It's hard to make money as a cruise line when people can't take cruises. The situation becomes even harder when you factor in that nobody knows when cruising will be allowed again, and questions remain as to how quickly demand will return.

That's something Royal Caribbean (NYSE:RCL) fully understands. The company has been making painful choices to extend its ability to survive. These include cutting capital expenses, furloughing employees, raising additional capital, and pushing back maturity dates on some debt.

A Royal Caribbean ship at sea

Royal Caribbean has canceled all June and July cruises. Image source: Royal Caribbean.

What is Royal Caribbean doing?

Chief financial officer Jason Liberty was very blunt in explaining the situation during the company's first-quarter earnings call. The news isn't pretty, but he made it pretty clear that survival is not an issue unless the pandemic keeps ships docked for a much longer period of time.

"We've been very active in the capital markets, raising almost $4 billion additional liquidity since our last call," he said. "Overall, we estimate our cash burn to be in the range of $250 million to $275 million per month during the prolonged suspension of operations."

Liberty explained that the range includes "ship operating expenses, administrative expenses, debt service, hedging costs, and expected necessary capex [capital expenditures]." It does not include customer refunds, or cash coming in from new bookings.

"More than 60% of this cash burn is related to operating expenses, which we expect to reduce further onto a more prolonged out-of-service scenario," he said. "Through all these measures, we have been able to improve the company's liquidity profile by approximately $12 billion for 2020 and 2021 combined."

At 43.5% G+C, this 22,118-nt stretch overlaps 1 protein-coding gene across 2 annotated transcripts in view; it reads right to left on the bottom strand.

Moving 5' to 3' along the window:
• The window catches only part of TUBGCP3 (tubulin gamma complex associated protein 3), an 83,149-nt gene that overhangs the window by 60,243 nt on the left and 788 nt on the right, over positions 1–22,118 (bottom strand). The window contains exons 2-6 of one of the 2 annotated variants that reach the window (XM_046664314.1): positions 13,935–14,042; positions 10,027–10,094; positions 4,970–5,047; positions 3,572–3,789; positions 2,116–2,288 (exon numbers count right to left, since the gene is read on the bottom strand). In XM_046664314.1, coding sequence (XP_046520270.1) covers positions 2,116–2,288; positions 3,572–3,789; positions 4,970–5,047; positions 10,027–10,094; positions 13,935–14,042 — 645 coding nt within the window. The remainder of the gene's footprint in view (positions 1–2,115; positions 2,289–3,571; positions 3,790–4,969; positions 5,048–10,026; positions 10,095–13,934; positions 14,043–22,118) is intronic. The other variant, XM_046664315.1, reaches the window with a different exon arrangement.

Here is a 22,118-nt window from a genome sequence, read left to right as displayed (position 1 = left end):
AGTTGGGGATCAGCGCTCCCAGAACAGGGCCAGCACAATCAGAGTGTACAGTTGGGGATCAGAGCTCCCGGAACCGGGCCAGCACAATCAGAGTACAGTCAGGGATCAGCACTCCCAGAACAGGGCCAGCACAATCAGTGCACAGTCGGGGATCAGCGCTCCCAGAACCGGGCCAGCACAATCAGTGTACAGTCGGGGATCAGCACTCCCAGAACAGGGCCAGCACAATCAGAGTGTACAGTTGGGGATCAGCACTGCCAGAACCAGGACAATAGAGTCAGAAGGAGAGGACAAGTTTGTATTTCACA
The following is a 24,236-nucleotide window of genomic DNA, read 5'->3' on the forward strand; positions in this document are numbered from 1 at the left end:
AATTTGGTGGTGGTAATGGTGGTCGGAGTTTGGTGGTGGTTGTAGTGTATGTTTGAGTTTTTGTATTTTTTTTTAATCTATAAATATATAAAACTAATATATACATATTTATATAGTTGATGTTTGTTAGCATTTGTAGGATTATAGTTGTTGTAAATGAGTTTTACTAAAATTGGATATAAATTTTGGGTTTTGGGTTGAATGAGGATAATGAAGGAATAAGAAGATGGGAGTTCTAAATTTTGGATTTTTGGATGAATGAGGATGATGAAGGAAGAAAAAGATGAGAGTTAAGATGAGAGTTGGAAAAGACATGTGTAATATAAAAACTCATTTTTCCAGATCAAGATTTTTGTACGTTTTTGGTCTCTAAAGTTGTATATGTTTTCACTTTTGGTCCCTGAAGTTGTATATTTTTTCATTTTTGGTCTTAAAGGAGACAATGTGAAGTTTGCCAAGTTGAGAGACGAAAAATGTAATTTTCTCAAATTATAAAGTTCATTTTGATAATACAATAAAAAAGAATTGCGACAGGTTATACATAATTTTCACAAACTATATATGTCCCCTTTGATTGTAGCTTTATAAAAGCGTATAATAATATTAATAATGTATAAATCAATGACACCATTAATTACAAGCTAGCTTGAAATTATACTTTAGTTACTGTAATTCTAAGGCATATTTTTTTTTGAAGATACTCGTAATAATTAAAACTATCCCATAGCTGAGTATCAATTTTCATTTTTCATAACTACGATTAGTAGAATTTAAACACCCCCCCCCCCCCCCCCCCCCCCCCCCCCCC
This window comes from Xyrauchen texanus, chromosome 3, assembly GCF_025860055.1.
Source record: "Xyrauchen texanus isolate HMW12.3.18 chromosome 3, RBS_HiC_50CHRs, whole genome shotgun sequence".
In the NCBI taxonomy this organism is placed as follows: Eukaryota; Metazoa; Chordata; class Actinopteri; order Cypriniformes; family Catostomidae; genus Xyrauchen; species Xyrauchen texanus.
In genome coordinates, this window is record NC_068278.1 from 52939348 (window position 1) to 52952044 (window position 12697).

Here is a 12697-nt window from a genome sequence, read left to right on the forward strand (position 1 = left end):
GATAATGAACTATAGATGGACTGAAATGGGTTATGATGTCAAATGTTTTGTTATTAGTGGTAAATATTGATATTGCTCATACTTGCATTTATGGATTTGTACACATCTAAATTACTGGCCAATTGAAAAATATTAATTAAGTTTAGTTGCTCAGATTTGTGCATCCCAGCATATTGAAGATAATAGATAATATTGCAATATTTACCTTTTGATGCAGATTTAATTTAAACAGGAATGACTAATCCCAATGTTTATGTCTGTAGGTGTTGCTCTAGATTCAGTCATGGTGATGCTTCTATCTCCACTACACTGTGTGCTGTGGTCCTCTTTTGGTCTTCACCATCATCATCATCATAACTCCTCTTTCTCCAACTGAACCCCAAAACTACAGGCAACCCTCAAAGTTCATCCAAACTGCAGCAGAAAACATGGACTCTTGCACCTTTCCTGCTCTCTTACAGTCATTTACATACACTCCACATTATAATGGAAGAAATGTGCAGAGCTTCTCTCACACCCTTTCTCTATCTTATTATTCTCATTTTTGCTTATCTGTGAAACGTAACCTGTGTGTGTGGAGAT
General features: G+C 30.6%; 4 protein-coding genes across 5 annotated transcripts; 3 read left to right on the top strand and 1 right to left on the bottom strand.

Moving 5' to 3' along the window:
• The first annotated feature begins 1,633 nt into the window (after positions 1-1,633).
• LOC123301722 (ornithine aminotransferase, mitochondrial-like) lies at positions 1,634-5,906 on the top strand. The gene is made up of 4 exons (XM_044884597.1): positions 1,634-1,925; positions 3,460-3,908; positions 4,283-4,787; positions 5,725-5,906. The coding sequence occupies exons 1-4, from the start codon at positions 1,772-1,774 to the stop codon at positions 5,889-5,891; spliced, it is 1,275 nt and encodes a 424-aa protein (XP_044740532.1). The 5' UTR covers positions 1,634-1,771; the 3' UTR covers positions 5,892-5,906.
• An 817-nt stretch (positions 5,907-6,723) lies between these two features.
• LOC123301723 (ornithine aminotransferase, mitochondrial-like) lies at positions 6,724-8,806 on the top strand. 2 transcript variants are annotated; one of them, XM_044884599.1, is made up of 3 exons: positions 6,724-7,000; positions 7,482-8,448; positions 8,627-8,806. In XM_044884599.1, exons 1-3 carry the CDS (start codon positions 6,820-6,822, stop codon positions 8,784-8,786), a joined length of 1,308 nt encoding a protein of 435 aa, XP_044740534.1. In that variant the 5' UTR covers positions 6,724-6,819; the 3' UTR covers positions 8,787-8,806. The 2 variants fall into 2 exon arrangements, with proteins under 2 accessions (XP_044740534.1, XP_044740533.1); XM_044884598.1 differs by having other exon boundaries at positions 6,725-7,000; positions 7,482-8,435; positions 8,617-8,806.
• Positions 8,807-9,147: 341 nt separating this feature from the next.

Basically, the company burns roughly $1 billion every quarter or $4 billion per year. The picture may not be pretty, but it's going to still be hung on the wall for the foreseeable future.

Will demand return?

While the immediate future is uncertain, there are some positive longer-term trends. Take those trends with a grain of salt, though, because Royal Caribbean now lets customers cancel their trips.

"Prices for 2021 book business are currently up in the mid-single-digit range," Liberty said. "Our current booking trends indicate that there is demand for cruising."

Guests on canceled cruises can get 125% credit toward future trips, or a cash refund. About 45% of customers on canceled trips have asked for their money back, while the rest have taken advantage of the Future Cruise Credit (FCC) offer.

"Approximately 20% of the guests who have been issued FCCs have already rebooked on future voyages. Most rebooked on similar itineraries, and many are actually using 125% value to upgrade to a higher stateroom category," the CFO said. "As you may expect ... our loyalty guests are redeeming their FCCs at a much faster pace than non-loyalty guests."

Royal Caribbean intends to resume some sailings in August. That's a very tentative plan that's subject to government approval, but it's possible. Once ships start sailing, the company has to prove that it has enacted procedures that will keep customers safe. When that happens, demand should slowly -- or maybe even quickly -- come back, and the company can begin working itself out of debt.

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